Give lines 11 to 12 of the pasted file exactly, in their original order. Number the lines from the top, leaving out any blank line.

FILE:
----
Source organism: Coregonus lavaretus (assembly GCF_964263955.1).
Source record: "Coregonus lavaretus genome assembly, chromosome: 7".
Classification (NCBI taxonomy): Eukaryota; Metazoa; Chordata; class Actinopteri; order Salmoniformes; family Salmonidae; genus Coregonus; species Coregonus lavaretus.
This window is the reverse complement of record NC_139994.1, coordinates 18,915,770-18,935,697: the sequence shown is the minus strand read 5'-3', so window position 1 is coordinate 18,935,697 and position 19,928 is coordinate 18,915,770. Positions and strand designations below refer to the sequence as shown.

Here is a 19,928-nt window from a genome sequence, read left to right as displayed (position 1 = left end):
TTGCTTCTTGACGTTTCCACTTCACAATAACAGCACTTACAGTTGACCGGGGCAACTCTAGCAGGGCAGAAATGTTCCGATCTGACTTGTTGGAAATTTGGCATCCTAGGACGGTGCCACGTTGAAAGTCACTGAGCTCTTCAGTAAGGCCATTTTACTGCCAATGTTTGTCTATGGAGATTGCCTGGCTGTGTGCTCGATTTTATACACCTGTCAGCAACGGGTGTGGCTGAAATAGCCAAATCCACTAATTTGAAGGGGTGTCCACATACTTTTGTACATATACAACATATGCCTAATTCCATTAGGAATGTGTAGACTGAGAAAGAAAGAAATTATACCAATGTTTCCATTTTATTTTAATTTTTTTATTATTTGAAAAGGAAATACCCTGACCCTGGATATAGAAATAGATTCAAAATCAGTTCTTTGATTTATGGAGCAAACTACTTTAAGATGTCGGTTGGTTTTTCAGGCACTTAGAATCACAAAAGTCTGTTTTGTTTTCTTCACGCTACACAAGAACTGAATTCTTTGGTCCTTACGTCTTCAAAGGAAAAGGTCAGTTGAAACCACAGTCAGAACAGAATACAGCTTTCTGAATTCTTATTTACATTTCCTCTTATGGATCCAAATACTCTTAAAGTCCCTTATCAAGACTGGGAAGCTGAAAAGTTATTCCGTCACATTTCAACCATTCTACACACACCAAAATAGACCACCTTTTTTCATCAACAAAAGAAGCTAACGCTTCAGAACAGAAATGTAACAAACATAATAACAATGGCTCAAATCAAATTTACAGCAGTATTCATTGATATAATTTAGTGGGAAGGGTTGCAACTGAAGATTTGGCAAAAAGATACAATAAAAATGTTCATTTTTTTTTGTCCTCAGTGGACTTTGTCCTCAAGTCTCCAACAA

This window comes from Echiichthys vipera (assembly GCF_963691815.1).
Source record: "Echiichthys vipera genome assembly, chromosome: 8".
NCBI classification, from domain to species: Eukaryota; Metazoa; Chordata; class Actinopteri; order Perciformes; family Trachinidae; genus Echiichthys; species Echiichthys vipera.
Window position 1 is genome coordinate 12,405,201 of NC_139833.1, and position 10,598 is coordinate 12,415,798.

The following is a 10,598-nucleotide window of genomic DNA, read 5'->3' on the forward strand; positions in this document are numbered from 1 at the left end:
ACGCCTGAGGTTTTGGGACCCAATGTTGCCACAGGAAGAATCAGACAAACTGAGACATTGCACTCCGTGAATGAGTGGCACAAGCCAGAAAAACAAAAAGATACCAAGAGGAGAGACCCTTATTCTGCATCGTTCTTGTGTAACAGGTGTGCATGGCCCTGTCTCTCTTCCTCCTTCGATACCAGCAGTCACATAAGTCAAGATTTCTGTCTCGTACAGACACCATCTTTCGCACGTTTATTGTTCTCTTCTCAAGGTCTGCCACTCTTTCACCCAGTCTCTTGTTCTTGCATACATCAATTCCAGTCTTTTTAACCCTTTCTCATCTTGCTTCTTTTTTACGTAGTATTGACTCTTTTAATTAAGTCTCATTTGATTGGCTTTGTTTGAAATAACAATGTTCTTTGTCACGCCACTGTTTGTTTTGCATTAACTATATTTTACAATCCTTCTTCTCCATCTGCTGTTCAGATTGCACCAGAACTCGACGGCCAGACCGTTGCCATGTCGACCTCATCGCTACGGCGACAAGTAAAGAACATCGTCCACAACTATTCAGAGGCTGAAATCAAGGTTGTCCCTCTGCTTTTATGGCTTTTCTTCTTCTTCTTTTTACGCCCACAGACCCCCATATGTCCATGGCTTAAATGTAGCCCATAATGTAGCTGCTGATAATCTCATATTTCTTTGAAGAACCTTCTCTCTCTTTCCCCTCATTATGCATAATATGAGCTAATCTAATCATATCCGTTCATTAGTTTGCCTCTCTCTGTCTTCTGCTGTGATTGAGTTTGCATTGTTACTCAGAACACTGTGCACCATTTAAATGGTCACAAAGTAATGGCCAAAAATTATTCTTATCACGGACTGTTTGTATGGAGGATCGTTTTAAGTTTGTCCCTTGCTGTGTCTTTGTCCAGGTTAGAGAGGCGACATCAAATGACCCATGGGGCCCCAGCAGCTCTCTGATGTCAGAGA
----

The following is a 10,598-nucleotide window of genomic DNA, read 5'->3' on the forward strand; positions in this document are numbered from 1 at the left end:
ACGCCTGAGGTTTTGGGACCCAATGTTGCCACAGGAAGAATCAGACAAACTGAGACATTGCACTCCGTGAATGAGTGGCACAAGCCAGAAAAACAAAAAGATACCAAGAGGAGAGACCCTTATTCTGCATCGTTCTTGTGTAACAGGTGTGCATGGCCCTGTCTCTCTTCCTCCTTCGATACCAGCAGTCACATAAGTCAAGATTTCTGTCTCGTACAGACACCATCTTTCGCACGTTTATTGTTCTCTTCTCAAGGTCTGCCACTCTTTCACCCAGTCTCTTGTTCTTGCATACATCAATTCCAGTCTTTTTAACCCTTTCTCATCTTGCTTCTTTTTTACGTAGTATTGACTCTTTTAATTAAGTCTCATTTGATTGGCTTTGTTTGAAATAACAATGTTCTTTGTCACGCCACTGTTTGTTTTGCATTAACTATATTTTACAATCCTTCTTCTCCATCTGCTGTTCAGATTGCACCAGAACTCGACGGCCAGACCGTTGCCATGTCGACCTCATCGCTACGGCGACAAGTAAAGAACATCGTCCACAACTATTCAGAGGCTGAAATCAAGGTTGTCCCTCTGCTTTTATGGCTTTTCTTCTTCTTCTTTTTACGCCCACAGACCCCCATATGTCCATGGCTTAAATGTAGCCCATAATGTAGCTGCTGATAATCTCATATTTCTTTGAAGAACCTTCTCTCTCTTTCCCCTCATTATGCATAATATGAGCTAATCTAATCATATCCGTTCATTAGTTTGCCTCTCTCTGTCTTCTGCTGTGATTGAGTTTGCATTGTTACTCAGAACACTGTGCACCATTTAAATGGTCACAAAGTAATGGCCAAAAATTATTCTTATCACGGACTGTTTGTATGGAGGATCGTTTTAAGTTTGTCCCTTGCTGTGTCTTTGTCCAGGTTAGAGAGGCGACATCAAATGACCCATGGGGCCCCAGCAGCTCTCTGATGTCAGAGA